Disagreeing, the High Court was of the opinion that so long as education is being imparted online, and students are availing the benefit thereof, schools cannot be treated as “closed”, so as to disentitle them from charging tuition fees. It was observed that ex facie, the first proviso merely defers the stage of payment, of school fees, in such cases, to the appropriate time, when such payment would become possible, and no more. Rule 165 does not deal with the chargeability of tuition fees, but only with the payability thereof. The Court held:

“Rule 165 cannot be pressed into service to seek exemption, from the requirement of payment of tuition fees, for the period during which the schools remain physically closed, and are imparting education through online platforms. Students would be mandatorily required to pay tuition fees during this period, and, in so requiring, we do not find the impugned Order, dated 17th April, 2020, of the DoE, deserving of interference in any manner.” 

Direction re financial hardship clause

Refuting the contention of the petitioner concerning the grounds of financial hardship, Ramesh Singh, Senior Standing Counsel for DoE, submitted that the impugned Order dated 17-4-2020, itself prohibits schools from denying ID and password, to students, for obtaining access to online learning platforms, merely because, “owing to financial crisis arising out of closure of business activities in the ongoing lockdown condition”, the parents of such students are unable to pay school fees. 

As per the High Court this is a wholesome provision. However, its misuse is to be checked. The Court directed that:

“It would be necessary for parents, seeking the benefit of this relief, to establish, to the satisfaction of the school, or the DoE, that, owing to the lockdown, they are, in fact, financially incapacitated from paying school fees.”

Policy decision & ambit of issuing mandamus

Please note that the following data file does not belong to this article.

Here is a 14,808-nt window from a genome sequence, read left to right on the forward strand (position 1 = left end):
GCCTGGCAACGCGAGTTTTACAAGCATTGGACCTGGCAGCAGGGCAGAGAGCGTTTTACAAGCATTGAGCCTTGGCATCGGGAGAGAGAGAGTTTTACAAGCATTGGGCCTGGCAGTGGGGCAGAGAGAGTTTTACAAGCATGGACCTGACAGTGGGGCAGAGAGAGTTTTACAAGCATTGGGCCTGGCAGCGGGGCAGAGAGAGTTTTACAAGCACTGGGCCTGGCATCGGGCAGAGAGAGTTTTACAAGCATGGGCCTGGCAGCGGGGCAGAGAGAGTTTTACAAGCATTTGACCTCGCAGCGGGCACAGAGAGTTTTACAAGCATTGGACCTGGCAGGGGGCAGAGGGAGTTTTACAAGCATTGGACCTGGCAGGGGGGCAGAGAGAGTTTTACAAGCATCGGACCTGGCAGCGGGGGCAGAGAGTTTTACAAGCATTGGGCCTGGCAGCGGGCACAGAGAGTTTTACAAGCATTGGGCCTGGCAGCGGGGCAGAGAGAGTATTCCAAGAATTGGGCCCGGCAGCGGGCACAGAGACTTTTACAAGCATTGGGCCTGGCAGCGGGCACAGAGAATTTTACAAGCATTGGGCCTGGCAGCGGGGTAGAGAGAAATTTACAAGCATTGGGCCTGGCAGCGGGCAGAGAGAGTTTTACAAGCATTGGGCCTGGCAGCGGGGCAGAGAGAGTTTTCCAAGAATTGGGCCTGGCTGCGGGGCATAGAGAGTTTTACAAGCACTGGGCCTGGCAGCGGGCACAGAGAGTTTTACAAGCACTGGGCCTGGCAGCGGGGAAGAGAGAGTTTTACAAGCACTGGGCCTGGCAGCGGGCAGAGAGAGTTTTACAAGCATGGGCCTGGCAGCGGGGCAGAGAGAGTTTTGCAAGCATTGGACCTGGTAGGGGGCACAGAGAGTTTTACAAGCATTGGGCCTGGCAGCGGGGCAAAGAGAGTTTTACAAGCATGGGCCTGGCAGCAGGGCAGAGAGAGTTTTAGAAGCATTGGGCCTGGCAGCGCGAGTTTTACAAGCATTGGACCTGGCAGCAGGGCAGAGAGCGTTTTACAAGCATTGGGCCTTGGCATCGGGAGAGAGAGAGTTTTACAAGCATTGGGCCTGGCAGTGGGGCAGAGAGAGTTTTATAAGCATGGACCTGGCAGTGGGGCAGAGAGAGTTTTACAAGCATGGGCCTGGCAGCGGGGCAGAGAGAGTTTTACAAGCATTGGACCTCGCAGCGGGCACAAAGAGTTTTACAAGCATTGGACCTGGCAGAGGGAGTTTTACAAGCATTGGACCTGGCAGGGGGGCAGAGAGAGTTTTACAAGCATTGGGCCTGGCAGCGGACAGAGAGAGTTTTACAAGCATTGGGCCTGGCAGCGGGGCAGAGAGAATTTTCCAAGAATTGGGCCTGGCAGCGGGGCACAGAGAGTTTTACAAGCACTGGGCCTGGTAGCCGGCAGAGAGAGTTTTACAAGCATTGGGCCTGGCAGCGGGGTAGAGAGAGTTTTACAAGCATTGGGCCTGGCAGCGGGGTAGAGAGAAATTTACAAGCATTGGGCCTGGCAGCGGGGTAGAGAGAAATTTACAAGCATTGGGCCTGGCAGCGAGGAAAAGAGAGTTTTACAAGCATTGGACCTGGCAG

Dr Sharma, for the petitioner, then relied on the residual clause of the guidelines framed by the Central Government under the Disaster Management Act and submitted that “necessary relief” in the form of exemption from payment of tuition fees may be directed to be provided. According to the Court, the contention was totally misconceived. It is not for the High Court to arrive at a policy decision, regarding the relief that is to be provided to persons affected by any disaster including the COVID-19 epidemic.

Dr. Sharma further submitted that unaided schools were, in all cases, run by trusts or societies, and, instead of charging fees from students, schools should, during the period of COVID lockdown, source their expenses from the monies available with their parent trusts, or societies. Outrightly rejecting the submission, the Court said:

“It is not possible for this Court to issue any mandamus, directing unaided schools – who, it is trite, received no financial aid from the executive and are, therefore, dependent on fees for their expenses – to delve into the monies available with their parent trusts, or societies, for defraying the expenses involved in payment of salaries, maintenance of their establishment and imparting of online curricular education.”